|Quadrangle map, 1:250,000-scale||NM|
|Quadrangle map, 1:63,360-scale||D-2|
|Nearby scientific data||Find additional scientific data near this location|
|Location and accuracy||This occurrence is about 0.8 mile south of the Tub Mountain prospect (NM018) near the head of Rulby Creek (NM016). The occurrence is at an elevation of 760 feet and is accurately located from Herreid (1970).|
This limonite occurrence is about 0.8 mile south of the Tub Mountain prospect (NM018). It is a few hundred feet across (Herreid, 1970) and one of several carbonate-hosted, iron-rich deposits in the area (NM014, NM014, NM017, NM018, and NM020). The limonite can be massive to granular, botryoidal, mammillary, or fibrous. The iron content ranges to as much as 59 percent in analyzed samples (Eakin, 1915 [B 622-I, p. 361-365]). Hematite, pyrolusite, and calcite are present locally.
This occurrence and other iron deposits of the Sinuk River area are at or near the base of massive marble whose protolith age is probably lower Paleozoic (Sainsbury, Hummel, and Hudson, 1972; Bundtzen and others, 1994). The deposits are locally controlled by high-angle faults or folds, but they are in general crudely stratabound within the basal massive marble or underlying calc-schist (Mulligan and Hess, 1965; Herreid, 1970). This stratigraphic interval also hosts base metal sulfide-fluorite-barite deposits at the Galena (NM130) and Quarry prospects (NM135).
The origin and age of the iron deposits of the Sinuk River area are uncertain. The deposits may be, in part, gossan developed on oxidized sulfide deposits (Eakin, 1915 [B 622-I, p. 361-365]; Mertie,1918 [B 662-I, p. 425-449]; Cathcart, 1922; Mulligan and Hess, 1965; Herreid, 1970). Several of the iron deposits, including American (NM014) and Monarch (NM017), are locally highly anomalous in zinc and lead. Arguing against a simple gossan origin is the paucity of diagnostic textures and structures in boxworks that would suggest derivation from specific sulfide minerals. Alternatively, these deposits could be hypogene iron oxide and carbonate deposits that are transitional to lead-zinc-barite deposits such as the Quarry (NM135).The age of the iron deposits of the Sinuk River area is most likely post-mid-Cretaceous because faults that crosscut mid-Cretaceous metamorphic rocks are an important control on them. A Late Cretaceous age for the iron deposits was suggested by Brobst and others (1971) because this is the age of fluorine-rich tin granites of northwestern Seward Peninsula (Hudson and Arth, 1983). The youngest possible age appears to be Early Tertiary, when deep weathering, sandstone-type uranium mineralization, and possibly karst formation occurred to the east in the Solomon quadrangle (Hudson, 1999).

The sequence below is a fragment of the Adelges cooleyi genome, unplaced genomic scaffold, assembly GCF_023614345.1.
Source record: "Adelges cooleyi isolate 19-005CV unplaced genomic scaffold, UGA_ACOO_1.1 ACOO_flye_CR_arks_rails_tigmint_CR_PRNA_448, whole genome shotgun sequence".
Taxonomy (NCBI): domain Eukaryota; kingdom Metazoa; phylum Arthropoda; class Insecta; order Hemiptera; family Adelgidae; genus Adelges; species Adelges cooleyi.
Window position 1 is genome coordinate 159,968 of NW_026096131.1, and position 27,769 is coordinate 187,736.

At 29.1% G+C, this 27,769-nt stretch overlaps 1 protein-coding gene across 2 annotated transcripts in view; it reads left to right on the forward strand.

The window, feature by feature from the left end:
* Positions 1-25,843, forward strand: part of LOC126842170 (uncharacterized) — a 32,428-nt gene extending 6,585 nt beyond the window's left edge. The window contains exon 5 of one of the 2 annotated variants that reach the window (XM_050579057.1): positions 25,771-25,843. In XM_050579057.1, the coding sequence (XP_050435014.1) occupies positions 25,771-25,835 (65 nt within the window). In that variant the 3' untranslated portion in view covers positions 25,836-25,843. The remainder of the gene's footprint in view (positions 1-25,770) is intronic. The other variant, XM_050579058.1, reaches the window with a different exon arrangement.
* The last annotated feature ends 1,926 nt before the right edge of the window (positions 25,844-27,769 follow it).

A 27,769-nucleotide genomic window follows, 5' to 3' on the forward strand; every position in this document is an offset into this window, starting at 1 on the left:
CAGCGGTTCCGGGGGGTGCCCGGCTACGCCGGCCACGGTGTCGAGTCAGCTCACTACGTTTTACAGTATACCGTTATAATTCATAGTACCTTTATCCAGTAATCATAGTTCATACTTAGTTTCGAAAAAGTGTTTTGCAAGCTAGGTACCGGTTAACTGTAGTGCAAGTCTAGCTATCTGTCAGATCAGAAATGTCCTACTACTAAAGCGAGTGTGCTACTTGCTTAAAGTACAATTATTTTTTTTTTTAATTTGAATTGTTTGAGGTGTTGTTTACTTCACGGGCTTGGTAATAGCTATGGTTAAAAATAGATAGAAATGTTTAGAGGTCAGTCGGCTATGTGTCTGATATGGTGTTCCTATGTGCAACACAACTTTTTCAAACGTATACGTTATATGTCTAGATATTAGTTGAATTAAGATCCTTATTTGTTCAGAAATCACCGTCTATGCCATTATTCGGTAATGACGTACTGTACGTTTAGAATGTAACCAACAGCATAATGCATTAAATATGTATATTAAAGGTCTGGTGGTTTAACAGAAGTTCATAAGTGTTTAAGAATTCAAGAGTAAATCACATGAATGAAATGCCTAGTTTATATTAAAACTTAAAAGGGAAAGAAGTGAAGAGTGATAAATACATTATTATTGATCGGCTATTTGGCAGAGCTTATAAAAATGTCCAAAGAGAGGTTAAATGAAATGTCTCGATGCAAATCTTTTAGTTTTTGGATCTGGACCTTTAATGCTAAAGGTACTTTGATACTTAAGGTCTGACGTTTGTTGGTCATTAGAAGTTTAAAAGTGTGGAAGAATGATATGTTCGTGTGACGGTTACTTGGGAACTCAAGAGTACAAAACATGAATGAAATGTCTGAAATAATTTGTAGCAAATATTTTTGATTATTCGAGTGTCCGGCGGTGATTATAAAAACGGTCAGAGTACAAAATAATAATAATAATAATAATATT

|Geologic map unit||(-165.739737540278, 64.7716363294854)|
|Mineral deposit model||Carbonate-hosted, iron oxide deposit.|
|Age of mineralization||Late Cretaceous or Early Tertiary; post mid-Cretaceous metamorphism.|
|Alteration of deposit||Dolomitization and oxidation.|
|Workings or exploration||There may be small prospecting pits at this locality.|
|Indication of production||None|
Brobst, D.A., Pinckney, D.M., and Sainsbury, C.L., 1971, Geology and geochemistry of the Sinuk River barite deposits, Seward Peninsula, Alaska: U.S. Geological Survey Professional Paper 750-D, p. D1-D8.
Bundtzen, T.K., Reger, R.D., Laird, G.M., Pinney, D.S., Clautice, K.H., Liss, S.A., and Cruse, G.R., 1994, Progress report on the geology and mineral resources of the Nome mining district: Alaska Division of Geological and Geophysical Surveys, Public Data-File 94-39, 21 p., 2 sheets, scale 1:63,360.
Cathcart, S.H., 1922, Metalliferous lodes in southern Seward Peninsula: U.S. Geological Survey Bulletin 722-F, p. 163-261.
Cobb, E.H., 1972, Metallic mineral resources map of the Nome quadrangle, Alaska: U.S. Geological Survey Miscellaneous Field Studies Map MF-463, 2 sheets, scale 1:250,000.
Cobb, E.H., 1978, Summary of references to mineral occurrences (other than mineral fuels and construction materials) in the Nome quadrangle, Alaska: U.S. Geological Survey Open-File report 78-93, 213 p.
Herreid, G.H., 1970, Geology and geochemistry of the Sinuk area, Seward Peninsula, Alaska: Alaska Division of Mines and Minerals Geologic Report 36, 61 p., 3 sheets, scales 1:42,000 and others.
Hudson, T.L., 1999, Alaska Resource Data File, Solomon quadrangle: U.S. Geological Survey Open-File Report 99-573, 360 p.
Hudson, T.L., and Arth, J. G., 1983, Tin granites of Seward Peninsula, Alaska: Geological Society of America Bulletin, v. 94, p. 768-790.
Mertie, J.B., Jr., 1918, Lode mining and prospecting on Seward Peninsula, in Brooks, A.H., and others, Mineral resources of Alaska, report on progress of investigations in 1916: U.S. Geological Survey Bulletin 662, p. 425-449.
Mulligan, J.J., 1965, Examination of the Sinuk iron deposits, Seward Peninsula, Alaska, with a section by Hess, H. D.: U.S. Bureau of Mines Open-File Report 8-65, 34 p.
Sainsbury, C.L., Hummel, C.L., and Hudson, Travis, 1972, Reconnaissance geologic map of the Nome quadrangle, Seward Peninsula, Alaska: U.S. Geological Survey Open-File Report 72-326, 28 p., 1 sheet, scale 1:250,000.
|Reporters||C.C. Hawley and Travis L. Hudson|
|Last report date||10/22/1999|